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Disc Shape

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  • Chris Vintinner
    Would it be effective to change the cross section of the discs in a TT so that they had a larger cross-sectional area at the center, something like a diamond
    Message 1 of 11 , Nov 15, 2005
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      Would it be effective to change the cross section of the discs in a TT so that they had a larger cross-sectional area at the center, something like a diamond of eliptical cross section. That is to say that the area the fluid would be flowing through would be smaller and the velocity would therefor have to be faster maintaining a more ideal disc spacing for that fluid?  Has anyone else thought about this?     


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    • Fred Sorenson
      I was thinking along exactly those lines in the context of two-phase flow. That was the thrust of my earlier musing about low-quality steam . I m still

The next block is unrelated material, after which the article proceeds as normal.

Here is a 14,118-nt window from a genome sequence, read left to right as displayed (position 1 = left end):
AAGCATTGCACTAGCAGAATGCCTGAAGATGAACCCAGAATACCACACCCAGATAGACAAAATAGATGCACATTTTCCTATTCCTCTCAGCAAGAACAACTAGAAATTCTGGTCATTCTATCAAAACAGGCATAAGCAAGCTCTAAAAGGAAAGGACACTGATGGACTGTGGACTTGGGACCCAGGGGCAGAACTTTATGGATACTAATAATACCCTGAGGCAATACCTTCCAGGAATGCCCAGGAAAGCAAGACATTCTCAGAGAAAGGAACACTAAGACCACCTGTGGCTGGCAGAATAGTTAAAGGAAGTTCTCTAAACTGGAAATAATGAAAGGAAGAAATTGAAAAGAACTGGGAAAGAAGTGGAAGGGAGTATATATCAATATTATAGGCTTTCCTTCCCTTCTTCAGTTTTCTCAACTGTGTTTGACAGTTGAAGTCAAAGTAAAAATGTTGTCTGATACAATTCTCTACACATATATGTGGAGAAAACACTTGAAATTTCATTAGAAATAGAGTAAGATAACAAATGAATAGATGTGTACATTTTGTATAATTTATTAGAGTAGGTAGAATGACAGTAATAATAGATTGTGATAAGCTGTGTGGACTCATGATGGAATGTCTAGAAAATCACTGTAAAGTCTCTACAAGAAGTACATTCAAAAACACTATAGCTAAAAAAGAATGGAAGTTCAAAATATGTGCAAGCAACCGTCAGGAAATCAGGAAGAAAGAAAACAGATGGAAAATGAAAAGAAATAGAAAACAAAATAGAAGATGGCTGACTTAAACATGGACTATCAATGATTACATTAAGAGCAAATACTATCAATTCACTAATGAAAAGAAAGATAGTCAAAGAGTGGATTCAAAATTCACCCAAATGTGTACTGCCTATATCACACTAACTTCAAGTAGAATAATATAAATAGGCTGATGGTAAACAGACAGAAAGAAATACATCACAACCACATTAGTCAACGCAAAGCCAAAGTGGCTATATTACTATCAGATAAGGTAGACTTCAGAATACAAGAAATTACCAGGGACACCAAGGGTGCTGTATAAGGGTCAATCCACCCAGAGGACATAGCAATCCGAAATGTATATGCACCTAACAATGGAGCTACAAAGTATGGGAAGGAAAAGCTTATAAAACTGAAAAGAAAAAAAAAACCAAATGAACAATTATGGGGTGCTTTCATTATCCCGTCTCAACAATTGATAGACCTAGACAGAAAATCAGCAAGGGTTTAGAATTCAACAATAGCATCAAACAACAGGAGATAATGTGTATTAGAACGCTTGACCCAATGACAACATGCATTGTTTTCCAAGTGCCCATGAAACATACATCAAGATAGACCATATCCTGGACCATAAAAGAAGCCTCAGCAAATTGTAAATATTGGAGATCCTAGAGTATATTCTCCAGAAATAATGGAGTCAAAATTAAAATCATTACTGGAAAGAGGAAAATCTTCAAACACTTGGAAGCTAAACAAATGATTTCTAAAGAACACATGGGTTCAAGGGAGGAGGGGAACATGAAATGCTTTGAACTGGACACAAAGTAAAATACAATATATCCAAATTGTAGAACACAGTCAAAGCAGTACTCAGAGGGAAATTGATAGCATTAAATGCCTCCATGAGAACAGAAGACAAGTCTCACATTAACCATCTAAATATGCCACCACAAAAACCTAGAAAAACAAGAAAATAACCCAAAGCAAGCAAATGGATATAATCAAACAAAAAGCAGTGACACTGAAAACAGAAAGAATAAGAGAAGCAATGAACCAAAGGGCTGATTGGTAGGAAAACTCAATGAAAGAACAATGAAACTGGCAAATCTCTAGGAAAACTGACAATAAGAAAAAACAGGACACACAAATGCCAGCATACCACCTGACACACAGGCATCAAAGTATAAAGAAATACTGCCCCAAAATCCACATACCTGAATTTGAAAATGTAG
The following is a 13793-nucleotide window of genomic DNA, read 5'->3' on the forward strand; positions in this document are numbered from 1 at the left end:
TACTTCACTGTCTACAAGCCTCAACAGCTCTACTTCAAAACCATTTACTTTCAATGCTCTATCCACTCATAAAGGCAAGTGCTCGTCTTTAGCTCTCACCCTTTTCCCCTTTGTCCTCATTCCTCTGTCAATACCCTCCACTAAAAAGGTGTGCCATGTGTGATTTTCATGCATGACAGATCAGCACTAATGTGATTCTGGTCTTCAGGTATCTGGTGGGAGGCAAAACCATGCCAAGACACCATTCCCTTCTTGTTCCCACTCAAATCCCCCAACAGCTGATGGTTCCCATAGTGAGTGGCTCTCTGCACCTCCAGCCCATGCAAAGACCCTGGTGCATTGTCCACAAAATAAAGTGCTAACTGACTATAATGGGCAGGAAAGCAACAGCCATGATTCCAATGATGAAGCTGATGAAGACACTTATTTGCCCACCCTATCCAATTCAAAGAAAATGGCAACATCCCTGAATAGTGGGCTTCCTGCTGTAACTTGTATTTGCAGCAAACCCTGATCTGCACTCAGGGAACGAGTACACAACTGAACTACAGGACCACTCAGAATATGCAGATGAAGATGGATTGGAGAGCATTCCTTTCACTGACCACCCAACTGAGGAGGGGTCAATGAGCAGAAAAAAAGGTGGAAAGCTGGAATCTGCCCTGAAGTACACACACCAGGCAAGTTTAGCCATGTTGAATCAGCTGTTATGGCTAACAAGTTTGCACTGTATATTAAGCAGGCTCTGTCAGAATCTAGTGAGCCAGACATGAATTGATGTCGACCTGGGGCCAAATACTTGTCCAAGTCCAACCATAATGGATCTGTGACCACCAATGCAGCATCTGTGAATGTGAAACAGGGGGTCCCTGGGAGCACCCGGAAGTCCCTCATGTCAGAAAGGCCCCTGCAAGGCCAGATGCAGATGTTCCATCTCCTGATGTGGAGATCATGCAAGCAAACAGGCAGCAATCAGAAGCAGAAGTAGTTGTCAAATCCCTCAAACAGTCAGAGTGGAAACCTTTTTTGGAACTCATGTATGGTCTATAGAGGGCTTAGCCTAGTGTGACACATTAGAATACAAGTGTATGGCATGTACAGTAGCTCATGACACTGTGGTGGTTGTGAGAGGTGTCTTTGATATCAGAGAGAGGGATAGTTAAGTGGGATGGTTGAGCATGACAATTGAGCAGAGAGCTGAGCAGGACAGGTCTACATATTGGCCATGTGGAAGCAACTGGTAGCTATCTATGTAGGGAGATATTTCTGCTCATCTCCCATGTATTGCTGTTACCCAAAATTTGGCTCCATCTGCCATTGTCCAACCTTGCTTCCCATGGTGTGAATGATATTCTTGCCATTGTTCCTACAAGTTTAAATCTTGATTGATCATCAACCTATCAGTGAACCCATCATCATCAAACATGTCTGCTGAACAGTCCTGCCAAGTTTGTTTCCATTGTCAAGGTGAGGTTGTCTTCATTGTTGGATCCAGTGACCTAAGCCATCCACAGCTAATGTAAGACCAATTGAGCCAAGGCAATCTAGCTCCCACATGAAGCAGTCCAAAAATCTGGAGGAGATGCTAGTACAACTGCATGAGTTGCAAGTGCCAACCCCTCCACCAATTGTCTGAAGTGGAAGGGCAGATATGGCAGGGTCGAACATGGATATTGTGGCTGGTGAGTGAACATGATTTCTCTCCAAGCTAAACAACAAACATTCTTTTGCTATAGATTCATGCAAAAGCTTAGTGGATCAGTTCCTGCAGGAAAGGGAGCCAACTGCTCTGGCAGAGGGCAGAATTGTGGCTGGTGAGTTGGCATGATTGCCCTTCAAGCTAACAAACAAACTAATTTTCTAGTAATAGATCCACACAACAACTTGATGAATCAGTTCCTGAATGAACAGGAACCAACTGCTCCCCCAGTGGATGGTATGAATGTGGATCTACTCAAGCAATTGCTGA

Message 2 of 11 , Nov 15, 2005
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        I was thinking along exactly those lines in the context of two-phase flow.

        That was the thrust of my earlier musing about "low-quality steam".

        I'm still struggling with the dynamics of exactly what happens when you extract energy (AKA "initiate condensation") from/in  a non-superheated  flow...

        Somehow I don't think the guy who says he is cascading a whole series of grazing-incidence stages has the whole picture.

        People tend to induce vortical flow for the express purpose of centrifugally SEPARATING gas and liquid/solid phases!  What happens when you DELIBERATELY set up a situation where the extraction of kinetic energy INDUCES condensation?

        I think the answer has something to do with drop size.

        When the internal energy of the fluid is reduced to the point that gas molecules start to stick together, it's a whole new ball game.  Still- local accretions, it seems to me, would be nudged towards a larger radius where they would encounter a relatively faster flow.  Would that not tend to differentially disassociate the larger clumps and thus smooth the density distribution?